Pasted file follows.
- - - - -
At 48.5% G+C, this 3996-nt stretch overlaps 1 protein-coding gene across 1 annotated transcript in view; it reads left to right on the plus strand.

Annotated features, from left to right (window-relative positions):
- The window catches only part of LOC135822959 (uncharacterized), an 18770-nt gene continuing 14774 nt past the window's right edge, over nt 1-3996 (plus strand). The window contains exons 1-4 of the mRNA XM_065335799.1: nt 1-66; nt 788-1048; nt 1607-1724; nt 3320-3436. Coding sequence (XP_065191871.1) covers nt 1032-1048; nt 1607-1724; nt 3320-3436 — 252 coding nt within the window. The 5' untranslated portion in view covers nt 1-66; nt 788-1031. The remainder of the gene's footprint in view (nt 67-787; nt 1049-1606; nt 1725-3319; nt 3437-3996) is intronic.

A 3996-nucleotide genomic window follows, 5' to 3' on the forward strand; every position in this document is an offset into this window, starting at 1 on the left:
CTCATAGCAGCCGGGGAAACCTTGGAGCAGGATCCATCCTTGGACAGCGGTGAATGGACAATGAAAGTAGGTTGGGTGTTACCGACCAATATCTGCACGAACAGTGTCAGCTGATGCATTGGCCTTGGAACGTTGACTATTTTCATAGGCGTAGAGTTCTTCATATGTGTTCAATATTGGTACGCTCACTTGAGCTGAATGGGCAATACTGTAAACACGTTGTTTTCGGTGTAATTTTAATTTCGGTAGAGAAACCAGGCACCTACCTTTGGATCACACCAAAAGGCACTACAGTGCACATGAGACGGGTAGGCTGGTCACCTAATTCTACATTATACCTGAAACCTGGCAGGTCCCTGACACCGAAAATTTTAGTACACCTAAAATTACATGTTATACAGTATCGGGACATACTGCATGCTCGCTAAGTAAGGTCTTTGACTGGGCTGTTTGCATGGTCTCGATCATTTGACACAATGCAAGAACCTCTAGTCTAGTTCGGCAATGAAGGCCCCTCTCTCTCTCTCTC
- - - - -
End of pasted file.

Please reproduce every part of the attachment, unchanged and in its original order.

At 48.5% G+C, this 3996-nt stretch overlaps 1 protein-coding gene across 1 annotated transcript in view; it reads left to right on the plus strand.

Annotated features, from left to right (window-relative positions):
- The window catches only part of LOC135822959 (uncharacterized), an 18770-nt gene continuing 14774 nt past the window's right edge, over nt 1-3996 (plus strand). The window contains exons 1-4 of the mRNA XM_065335799.1: nt 1-66; nt 788-1048; nt 1607-1724; nt 3320-3436. Coding sequence (XP_065191871.1) covers nt 1032-1048; nt 1607-1724; nt 3320-3436 — 252 coding nt within the window. The 5' untranslated portion in view covers nt 1-66; nt 788-1031. The remainder of the gene's footprint in view (nt 67-787; nt 1049-1606; nt 1725-3319; nt 3437-3996) is intronic.

A 3996-nucleotide genomic window follows, 5' to 3' on the forward strand; every position in this document is an offset into this window, starting at 1 on the left:
CTCATAGCAGCCGGGGAAACCTTGGAGCAGGATCCATCCTTGGACAGCGGTGAATGGACAATGAAAGTAGGTTGGGTGTTACCGACCAATATCTGCACGAACAGTGTCAGCTGATGCATTGGCCTTGGAACGTTGACTATTTTCATAGGCGTAGAGTTCTTCATATGTGTTCAATATTGGTACGCTCACTTGAGCTGAATGGGCAATACTGTAAACACGTTGTTTTCGGTGTAATTTTAATTTCGGTAGAGAAACCAGGCACCTACCTTTGGATCACACCAAAAGGCACTACAGTGCACATGAGACGGGTAGGCTGGTCACCTAATTCTACATTATACCTGAAACCTGGCAGGTCCCTGACACCGAAAATTTTAGTACACCTAAAATTACATGTTATACAGTATCGGGACATACTGCATGCTCGCTAAGTAAGGTCTTTGACTGGGCTGTTTGCATGGTCTCGATCATTTGACACAATGCAAGAACCTCTAGTCTAGTTCGGCAATGAAGGCCCCTCTCTCTCTCTCTC